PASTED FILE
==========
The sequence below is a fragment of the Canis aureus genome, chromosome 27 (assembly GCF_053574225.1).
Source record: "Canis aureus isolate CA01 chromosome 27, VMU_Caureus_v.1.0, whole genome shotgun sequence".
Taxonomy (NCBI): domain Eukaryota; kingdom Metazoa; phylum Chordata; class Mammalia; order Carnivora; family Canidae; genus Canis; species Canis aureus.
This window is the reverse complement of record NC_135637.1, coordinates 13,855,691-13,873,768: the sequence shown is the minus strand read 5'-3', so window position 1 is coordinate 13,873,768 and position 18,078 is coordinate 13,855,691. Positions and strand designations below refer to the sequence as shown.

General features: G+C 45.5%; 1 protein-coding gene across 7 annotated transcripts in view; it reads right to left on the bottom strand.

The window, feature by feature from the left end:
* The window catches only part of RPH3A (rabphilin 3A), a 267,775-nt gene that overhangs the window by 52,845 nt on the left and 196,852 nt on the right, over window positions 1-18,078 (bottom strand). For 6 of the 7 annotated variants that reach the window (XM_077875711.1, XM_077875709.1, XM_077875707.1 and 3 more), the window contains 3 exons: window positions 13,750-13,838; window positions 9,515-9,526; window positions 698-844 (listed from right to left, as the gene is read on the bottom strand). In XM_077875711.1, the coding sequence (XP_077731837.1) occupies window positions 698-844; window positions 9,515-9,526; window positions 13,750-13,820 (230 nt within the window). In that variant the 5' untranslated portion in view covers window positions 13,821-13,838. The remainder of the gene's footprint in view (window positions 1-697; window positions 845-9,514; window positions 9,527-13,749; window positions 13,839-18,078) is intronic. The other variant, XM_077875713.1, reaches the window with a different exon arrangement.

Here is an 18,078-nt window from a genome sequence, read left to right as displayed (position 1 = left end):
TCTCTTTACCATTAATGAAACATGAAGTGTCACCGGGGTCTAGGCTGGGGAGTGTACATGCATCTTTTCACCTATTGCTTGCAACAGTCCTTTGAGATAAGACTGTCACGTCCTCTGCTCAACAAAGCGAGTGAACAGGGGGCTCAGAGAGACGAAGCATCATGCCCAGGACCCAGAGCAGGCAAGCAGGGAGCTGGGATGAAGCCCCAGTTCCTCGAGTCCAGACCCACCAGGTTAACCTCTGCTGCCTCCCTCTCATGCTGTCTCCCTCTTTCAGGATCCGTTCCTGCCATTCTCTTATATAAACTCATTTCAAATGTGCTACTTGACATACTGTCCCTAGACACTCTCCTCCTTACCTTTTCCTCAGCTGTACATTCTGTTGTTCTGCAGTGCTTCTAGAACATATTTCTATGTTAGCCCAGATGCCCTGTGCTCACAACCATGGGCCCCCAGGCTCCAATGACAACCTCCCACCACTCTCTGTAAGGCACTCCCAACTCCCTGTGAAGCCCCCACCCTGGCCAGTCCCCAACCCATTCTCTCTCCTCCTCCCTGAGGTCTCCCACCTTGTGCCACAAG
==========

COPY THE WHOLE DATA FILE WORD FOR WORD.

The sequence below is a fragment of the Canis aureus genome, chromosome 27 (assembly GCF_053574225.1).
Source record: "Canis aureus isolate CA01 chromosome 27, VMU_Caureus_v.1.0, whole genome shotgun sequence".
Taxonomy (NCBI): domain Eukaryota; kingdom Metazoa; phylum Chordata; class Mammalia; order Carnivora; family Canidae; genus Canis; species Canis aureus.
This window is the reverse complement of record NC_135637.1, coordinates 13,855,691-13,873,768: the sequence shown is the minus strand read 5'-3', so window position 1 is coordinate 13,873,768 and position 18,078 is coordinate 13,855,691. Positions and strand designations below refer to the sequence as shown.

General features: G+C 45.5%; 1 protein-coding gene across 7 annotated transcripts in view; it reads right to left on the bottom strand.

The window, feature by feature from the left end:
* The window catches only part of RPH3A (rabphilin 3A), a 267,775-nt gene that overhangs the window by 52,845 nt on the left and 196,852 nt on the right, over window positions 1-18,078 (bottom strand). For 6 of the 7 annotated variants that reach the window (XM_077875711.1, XM_077875709.1, XM_077875707.1 and 3 more), the window contains 3 exons: window positions 13,750-13,838; window positions 9,515-9,526; window positions 698-844 (listed from right to left, as the gene is read on the bottom strand). In XM_077875711.1, the coding sequence (XP_077731837.1) occupies window positions 698-844; window positions 9,515-9,526; window positions 13,750-13,820 (230 nt within the window). In that variant the 5' untranslated portion in view covers window positions 13,821-13,838. The remainder of the gene's footprint in view (window positions 1-697; window positions 845-9,514; window positions 9,527-13,749; window positions 13,839-18,078) is intronic. The other variant, XM_077875713.1, reaches the window with a different exon arrangement.

Here is an 18,078-nt window from a genome sequence, read left to right as displayed (position 1 = left end):
TCTCTTTACCATTAATGAAACATGAAGTGTCACCGGGGTCTAGGCTGGGGAGTGTACATGCATCTTTTCACCTATTGCTTGCAACAGTCCTTTGAGATAAGACTGTCACGTCCTCTGCTCAACAAAGCGAGTGAACAGGGGGCTCAGAGAGACGAAGCATCATGCCCAGGACCCAGAGCAGGCAAGCAGGGAGCTGGGATGAAGCCCCAGTTCCTCGAGTCCAGACCCACCAGGTTAACCTCTGCTGCCTCCCTCTCATGCTGTCTCCCTCTTTCAGGATCCGTTCCTGCCATTCTCTTATATAAACTCATTTCAAATGTGCTACTTGACATACTGTCCCTAGACACTCTCCTCCTTACCTTTTCCTCAGCTGTACATTCTGTTGTTCTGCAGTGCTTCTAGAACATATTTCTATGTTAGCCCAGATGCCCTGTGCTCACAACCATGGGCCCCCAGGCTCCAATGACAACCTCCCACCACTCTCTGTAAGGCACTCCCAACTCCCTGTGAAGCCCCCACCCTGGCCAGTCCCCAACCCATTCTCTCTCCTCCTCCCTGAGGTCTCCCACCTTGTGCCACAAG